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The Little Boy Lost by William Blake: Analysis & Overview

The Little Boy Lost by William Blake: Analysis & Overview
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Lesson Transcript
Instructor: Richard Davis

Richard teaches college writing and has a master's degree in creative writing.

Let's take a close look at William Blake's 'The Little Boy Lost,' which is only eight lines long, but explores a vast network of connections between the 'two contrary states' of innocence and experience.

Context: Songs of Innocence and of Experience

Before we jump into analyzing 'The Little Boy Lost,' let's familiarize ourselves with the poem's context (what exists 'around' the poem). The poem 'The Little Boy Lost' first appeared in William Blake's Songs of Innocence, which was published in 1789. Five years later in 1794, Blake published Songs of Experience. After both collections were published, they were combined into one large collection called Songs of Innocence and of Experience: Shewing the Two Contrary States of the Human Soul.

That title is certainly a mouthful, but it gives us an important hint on how to approach the poems in this body of work. Obviously, Blake has positioned innocence and experience as opposites, but the fact that the collections have been combined means that we must consider how these two contrary states relate to one another. Therefore, in reading 'The Little Boy Lost,' we must take both perspectives into account.

Analyzing 'The Little Boy Lost'

As is often the case with Blake's work, 'The Little Boy Lost' is deceptively simple. Also, we're going to look at the poem as it was first printed, so you may be surprised by the lack of conventional punctuation. Here is the full text of the poem, which is only eight lines long:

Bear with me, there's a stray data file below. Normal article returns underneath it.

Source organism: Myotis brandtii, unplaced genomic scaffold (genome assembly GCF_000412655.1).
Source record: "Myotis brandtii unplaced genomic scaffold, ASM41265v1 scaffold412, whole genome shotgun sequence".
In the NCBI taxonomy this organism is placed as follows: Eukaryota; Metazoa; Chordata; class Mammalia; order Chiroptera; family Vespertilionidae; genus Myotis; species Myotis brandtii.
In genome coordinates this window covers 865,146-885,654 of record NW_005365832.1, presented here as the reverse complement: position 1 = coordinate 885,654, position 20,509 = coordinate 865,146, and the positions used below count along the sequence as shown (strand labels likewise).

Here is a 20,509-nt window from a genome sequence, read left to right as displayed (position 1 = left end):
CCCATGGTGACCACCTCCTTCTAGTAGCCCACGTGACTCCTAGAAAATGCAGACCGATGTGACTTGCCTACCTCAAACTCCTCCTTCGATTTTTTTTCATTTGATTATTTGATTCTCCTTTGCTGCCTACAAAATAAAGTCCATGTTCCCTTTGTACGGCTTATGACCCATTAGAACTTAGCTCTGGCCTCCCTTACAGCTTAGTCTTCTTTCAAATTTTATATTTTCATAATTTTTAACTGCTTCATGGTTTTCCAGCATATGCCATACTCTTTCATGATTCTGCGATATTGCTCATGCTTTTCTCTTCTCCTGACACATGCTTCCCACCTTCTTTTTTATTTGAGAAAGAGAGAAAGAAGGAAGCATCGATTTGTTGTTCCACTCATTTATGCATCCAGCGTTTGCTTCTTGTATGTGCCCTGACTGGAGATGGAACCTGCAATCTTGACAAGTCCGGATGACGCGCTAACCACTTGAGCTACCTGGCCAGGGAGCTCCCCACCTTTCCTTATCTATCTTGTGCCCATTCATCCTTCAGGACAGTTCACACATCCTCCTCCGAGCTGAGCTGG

'The Little Boy Lost'

Father, father, where are you going
O do not walk so fast.
Speak father, speak to your little boy
Or else I shall be lost,

The night was dark no father was there
The child was wet with dew.
The mire was deep, & the child did weep
And away the vapour flew.

Wait a second. Let's assess the situation in this poem. A child is left behind by his father. The child, cold and wet, weeps alone in the mud. What's so 'innocent' about that? If anything, this poem seems like it would be more at home in the darker, grittier Songs of Experience than in Songs of Innocence. Still, Blake intentionally placed this poem in Songs of Innocence, so we can assume he did this for a reason.

So, let's take a second look, this time focusing on the tone (or attitude) the poem uses. The first stanza is spoken by the lost little boy himself, and we immediately pick up on his distress. The first line, 'Father, father where are you going,' doesn't exactly indicate that things are going well. Because the speaker is entirely dependent upon his father for help, it can be said that he is too 'innocent' to figure out the situation for himself. The father's innocence, however, is questionable, since we can't tell whether he's left his child behind on purpose or by accident.

The tone of the second stanza, on the other hand, is much more detached than that of the first. In fact, the boy is no longer the speaker by this point. The poem 'zooms out,' showing us the situation from a different angle. We learn that night has fallen, and there's no father around to hear the boy's plea for help. Too young and inexperienced to save himself, the boy has no choice but to cry, the 'vapour' of his tears floating away with the dew that covers his body. In this way, the poem shows us a situation where an innocent is unable to overcome the darkness of a more 'experienced' world.

Companion Poems to 'The Little Boy Lost'

Fortunately, the little boy's story doesn't end there. There is also a poem titled 'The Little Boy Found' in Songs of Innocence. Because it responds to another poem ('The Little Boy Lost'), this poem is known as a companion poem. Here is the full text of 'The Little Boy Found,' which is also a mere eight lines long:

'The Little Boy Found'

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